07 March 2023 | Views
Suneela Thatte, VP and Head - Healthcare R&D India, Merck Group pens down her thoughts on International Women's Day
The pharmaceutical industry has been at the forefront of driving positive patient outcomes and the last decade has been a significant one in terms of scientific advancements and innovation. Along with leveraging the new age technology, the industry is witnessing a paradigm shift when it comes to the employee and business strategies, and it is great to see that women leaders are driving this change. Breaking gender stereotypes, they are spearheading the industry with their vision, expertise, and leadership skills.
However, just like any other industry, there's still a significant gap with respect to diversity and inclusion (D&I) in the leadership positions that needs to be addressed. Despite significant progress, gender disparities still exist, and more needs to be done to level the playing field.
Women in Leadership
The pharmaceutical industry has traditionally been male dominated. However, the industry has undergone a significant shift in recent decades, not just in science but also in the leadership and workplace landscape. Healthcare companies are embracing cutting-edge innovation and tapping the enormous potential of delivering healthcare solutions to all sections of the population. The industry is looking at diversity and inclusion, welcoming more women into the workforce. While traditionally, pharma companies have skewed gender ratios; this trend is slowly but steadily changing.
For instance, Belén Garijo, the CEO of Merck Group, is one of the most prominent women leaders in the pharmaceutical industry. Under her leadership we are steadily making progress to achieve a more balanced gender structure at various hierarchical levels across all areas. We currently have 38% women in leadership and 43% women in our global workforce. We aim for gender parity in leadership positions by 2030. Women at all levels – not just those in leadership roles – need more role models like Garijo that they can look up to follow and learnt from their career insights.
Encouraging Women in Science and Technology
To encourage more women to pursue careers in science and technology, starting right at the grassroots level is essential. There is a need for an environment that strengthens the STEM curriculum and links it to real-world situations. Fostering a wider ecosystem of learning through private sector backing, including scholarships, networks, grants, and other initiatives, can make a big difference.
Businesses are taking active steps to address obstacles that prevent women from applying for leadership positions in the pharma industry. The Department of Biotechnology (DBT) is also making a concerted effort to promote young women's involvement in science and technology, supporting women entrepreneurs through the Public Sector Enterprise Biotechnology Industry Research Assistance Council (BIRAC).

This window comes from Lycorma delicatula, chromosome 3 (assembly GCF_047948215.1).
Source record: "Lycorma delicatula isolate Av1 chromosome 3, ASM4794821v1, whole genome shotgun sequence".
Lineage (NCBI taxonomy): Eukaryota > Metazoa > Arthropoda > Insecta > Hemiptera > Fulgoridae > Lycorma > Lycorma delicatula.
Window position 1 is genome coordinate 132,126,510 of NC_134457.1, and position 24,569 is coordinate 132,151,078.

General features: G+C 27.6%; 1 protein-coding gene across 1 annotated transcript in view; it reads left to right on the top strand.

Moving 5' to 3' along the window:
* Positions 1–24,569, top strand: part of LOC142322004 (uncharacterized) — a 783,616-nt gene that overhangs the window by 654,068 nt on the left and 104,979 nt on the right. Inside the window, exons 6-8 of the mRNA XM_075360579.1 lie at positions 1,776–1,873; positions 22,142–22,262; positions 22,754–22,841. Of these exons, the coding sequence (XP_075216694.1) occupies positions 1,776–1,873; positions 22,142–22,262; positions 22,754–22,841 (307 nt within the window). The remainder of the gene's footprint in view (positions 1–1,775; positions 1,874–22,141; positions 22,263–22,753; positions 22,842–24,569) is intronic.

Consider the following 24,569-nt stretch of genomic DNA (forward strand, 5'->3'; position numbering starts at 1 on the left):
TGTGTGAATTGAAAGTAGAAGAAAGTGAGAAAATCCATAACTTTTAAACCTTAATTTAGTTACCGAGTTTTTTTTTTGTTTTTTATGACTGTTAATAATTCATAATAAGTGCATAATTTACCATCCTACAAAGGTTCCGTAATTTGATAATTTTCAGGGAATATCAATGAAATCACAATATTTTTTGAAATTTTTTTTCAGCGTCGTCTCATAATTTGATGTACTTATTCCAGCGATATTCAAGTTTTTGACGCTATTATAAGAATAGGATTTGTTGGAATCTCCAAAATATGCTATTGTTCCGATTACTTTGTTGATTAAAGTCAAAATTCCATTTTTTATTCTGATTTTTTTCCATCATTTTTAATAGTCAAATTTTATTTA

Women Need More than Family-Friendly Policies
While family-friendly policies are a step towards creating a more inclusive workplace, they alone are not enough to achieve true gender parity in leadership positions. Women deserve equal opportunities for leadership training and development, and companies must also address biases in their hiring and promotion processes. Moreover, creating a culture of inclusivity and belonging is crucial for ensuring that all employees feel valued and respected, regardless of their gender or any other characteristic. It's not just about the bottom line; it's about recognizing the immense potential of every individual in the workforce.
In conclusion, as we look to the future, we must create a world where everyone has an equal opportunity to succeed. We must acknowledge women's incredible potential in leadership roles and take action to empower and inspire them. By doing so, we can build a more just and equitable world where everyone has a chance to thrive. While celebrating the progress made in the pharma industry and other sectors is crucial, let's also recommit ourselves to the work that still needs to be done. As leaders, we must continue to promote diversity and inclusion and inspire the next generation of women leaders in science and technology. Together, we can create a world where every woman has the opportunity to lead and make a difference.
Suneela Thatte, VP and Head - Healthcare R&D India, Merck Group